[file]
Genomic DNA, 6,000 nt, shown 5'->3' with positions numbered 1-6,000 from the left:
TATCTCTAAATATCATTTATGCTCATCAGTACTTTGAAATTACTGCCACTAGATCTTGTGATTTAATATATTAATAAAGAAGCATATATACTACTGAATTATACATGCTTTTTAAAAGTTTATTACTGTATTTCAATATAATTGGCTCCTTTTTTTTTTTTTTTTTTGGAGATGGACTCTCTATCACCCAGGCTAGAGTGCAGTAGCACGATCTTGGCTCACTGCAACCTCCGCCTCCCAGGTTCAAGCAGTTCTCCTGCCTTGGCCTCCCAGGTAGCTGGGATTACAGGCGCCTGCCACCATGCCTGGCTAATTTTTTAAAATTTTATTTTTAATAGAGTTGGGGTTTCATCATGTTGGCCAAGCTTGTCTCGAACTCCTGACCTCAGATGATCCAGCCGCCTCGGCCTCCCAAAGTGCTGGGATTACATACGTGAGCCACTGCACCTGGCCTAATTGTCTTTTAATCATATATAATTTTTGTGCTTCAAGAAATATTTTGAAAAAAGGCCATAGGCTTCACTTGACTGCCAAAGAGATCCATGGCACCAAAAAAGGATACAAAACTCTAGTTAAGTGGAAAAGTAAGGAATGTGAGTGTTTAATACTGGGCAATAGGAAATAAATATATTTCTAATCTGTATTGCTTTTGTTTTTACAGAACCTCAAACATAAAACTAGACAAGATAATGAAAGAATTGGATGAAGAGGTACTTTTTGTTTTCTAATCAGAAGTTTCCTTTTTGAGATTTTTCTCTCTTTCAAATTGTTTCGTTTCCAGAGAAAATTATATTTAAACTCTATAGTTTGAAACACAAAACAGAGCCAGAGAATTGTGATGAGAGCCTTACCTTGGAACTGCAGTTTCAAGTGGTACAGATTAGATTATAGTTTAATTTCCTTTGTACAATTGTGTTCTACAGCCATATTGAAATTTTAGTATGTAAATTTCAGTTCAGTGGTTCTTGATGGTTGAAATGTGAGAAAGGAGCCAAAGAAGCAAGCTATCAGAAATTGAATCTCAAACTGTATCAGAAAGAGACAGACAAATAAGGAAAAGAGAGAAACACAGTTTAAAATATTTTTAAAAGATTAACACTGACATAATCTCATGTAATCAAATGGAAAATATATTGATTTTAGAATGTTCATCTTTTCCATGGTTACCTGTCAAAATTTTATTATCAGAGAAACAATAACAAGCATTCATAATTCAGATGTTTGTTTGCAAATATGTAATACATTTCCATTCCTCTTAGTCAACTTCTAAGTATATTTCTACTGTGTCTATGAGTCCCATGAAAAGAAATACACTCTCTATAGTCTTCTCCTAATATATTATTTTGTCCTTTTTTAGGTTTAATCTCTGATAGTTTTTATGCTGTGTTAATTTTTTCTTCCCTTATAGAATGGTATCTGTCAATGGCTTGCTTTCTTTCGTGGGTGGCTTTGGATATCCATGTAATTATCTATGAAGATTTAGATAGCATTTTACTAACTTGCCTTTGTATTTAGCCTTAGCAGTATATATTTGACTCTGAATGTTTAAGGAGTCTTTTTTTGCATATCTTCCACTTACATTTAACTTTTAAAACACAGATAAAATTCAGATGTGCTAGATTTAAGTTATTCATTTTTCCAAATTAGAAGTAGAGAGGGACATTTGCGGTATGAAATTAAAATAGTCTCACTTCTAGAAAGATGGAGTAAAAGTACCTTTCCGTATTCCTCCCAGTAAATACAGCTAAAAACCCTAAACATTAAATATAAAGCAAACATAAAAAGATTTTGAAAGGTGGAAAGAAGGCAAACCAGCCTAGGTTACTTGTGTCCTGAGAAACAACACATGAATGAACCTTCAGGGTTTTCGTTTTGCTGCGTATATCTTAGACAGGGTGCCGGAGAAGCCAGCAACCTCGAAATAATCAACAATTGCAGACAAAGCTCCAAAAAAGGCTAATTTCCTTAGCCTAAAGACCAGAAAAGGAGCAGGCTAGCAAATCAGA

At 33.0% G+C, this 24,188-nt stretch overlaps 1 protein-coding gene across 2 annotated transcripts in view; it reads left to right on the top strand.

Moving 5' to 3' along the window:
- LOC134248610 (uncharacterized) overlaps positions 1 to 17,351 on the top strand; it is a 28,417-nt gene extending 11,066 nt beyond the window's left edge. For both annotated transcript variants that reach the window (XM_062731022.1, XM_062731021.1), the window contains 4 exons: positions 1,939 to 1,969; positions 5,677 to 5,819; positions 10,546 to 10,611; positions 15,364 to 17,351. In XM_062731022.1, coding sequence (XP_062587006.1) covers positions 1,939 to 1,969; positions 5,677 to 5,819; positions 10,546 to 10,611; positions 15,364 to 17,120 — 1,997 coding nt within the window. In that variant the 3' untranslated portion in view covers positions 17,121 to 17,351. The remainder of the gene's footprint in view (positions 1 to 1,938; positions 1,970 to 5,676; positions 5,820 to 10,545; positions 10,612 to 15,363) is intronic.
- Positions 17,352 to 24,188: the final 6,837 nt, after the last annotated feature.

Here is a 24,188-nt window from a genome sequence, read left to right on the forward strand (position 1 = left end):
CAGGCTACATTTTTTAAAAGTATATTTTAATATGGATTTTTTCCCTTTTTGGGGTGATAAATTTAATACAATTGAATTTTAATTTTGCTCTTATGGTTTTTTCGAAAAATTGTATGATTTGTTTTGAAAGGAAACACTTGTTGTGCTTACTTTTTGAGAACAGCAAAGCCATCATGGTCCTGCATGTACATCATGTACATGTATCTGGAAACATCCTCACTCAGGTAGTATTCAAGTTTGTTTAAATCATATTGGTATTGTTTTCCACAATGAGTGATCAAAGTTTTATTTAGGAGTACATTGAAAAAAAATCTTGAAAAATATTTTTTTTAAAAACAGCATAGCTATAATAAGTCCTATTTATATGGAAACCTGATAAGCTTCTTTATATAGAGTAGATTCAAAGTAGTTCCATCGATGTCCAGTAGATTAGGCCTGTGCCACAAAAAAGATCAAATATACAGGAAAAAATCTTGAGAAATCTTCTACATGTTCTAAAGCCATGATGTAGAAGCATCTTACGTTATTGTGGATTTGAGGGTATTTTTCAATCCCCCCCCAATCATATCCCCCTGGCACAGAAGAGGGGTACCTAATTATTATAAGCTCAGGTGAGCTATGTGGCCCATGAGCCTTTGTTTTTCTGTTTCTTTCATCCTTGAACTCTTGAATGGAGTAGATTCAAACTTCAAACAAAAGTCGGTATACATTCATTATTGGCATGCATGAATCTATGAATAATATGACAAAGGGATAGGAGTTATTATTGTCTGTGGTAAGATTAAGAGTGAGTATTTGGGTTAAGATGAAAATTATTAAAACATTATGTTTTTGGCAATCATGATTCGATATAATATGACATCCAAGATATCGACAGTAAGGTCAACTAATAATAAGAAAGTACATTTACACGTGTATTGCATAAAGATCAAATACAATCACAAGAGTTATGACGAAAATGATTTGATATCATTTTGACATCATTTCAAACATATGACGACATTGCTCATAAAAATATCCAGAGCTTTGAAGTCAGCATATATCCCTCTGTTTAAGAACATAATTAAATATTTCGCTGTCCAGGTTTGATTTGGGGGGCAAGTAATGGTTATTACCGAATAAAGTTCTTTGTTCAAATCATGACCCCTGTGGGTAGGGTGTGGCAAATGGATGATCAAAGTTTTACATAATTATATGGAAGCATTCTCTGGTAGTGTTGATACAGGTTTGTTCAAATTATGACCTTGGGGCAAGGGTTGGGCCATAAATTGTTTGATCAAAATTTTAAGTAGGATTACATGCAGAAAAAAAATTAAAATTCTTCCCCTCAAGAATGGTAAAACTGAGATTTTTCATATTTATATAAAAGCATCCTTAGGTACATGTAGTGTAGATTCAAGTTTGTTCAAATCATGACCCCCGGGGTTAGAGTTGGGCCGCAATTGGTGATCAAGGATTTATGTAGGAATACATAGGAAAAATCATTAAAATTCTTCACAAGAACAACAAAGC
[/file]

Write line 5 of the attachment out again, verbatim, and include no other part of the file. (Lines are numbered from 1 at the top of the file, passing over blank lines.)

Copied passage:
- LOC134248610 (uncharacterized) overlaps positions 1 to 17,351 on the top strand; it is a 28,417-nt gene extending 11,066 nt beyond the window's left edge. For both annotated transcript variants that reach the window (XM_062731022.1, XM_062731021.1), the window contains 4 exons: positions 1,939 to 1,969; positions 5,677 to 5,819; positions 10,546 to 10,611; positions 15,364 to 17,351. In XM_062731022.1, coding sequence (XP_062587006.1) covers positions 1,939 to 1,969; positions 5,677 to 5,819; positions 10,546 to 10,611; positions 15,364 to 17,120 — 1,997 coding nt within the window. In that variant the 3' untranslated portion in view covers positions 17,121 to 17,351. The remainder of the gene's footprint in view (positions 1 to 1,938; positions 1,970 to 5,676; positions 5,820 to 10,545; positions 10,612 to 15,363) is intronic.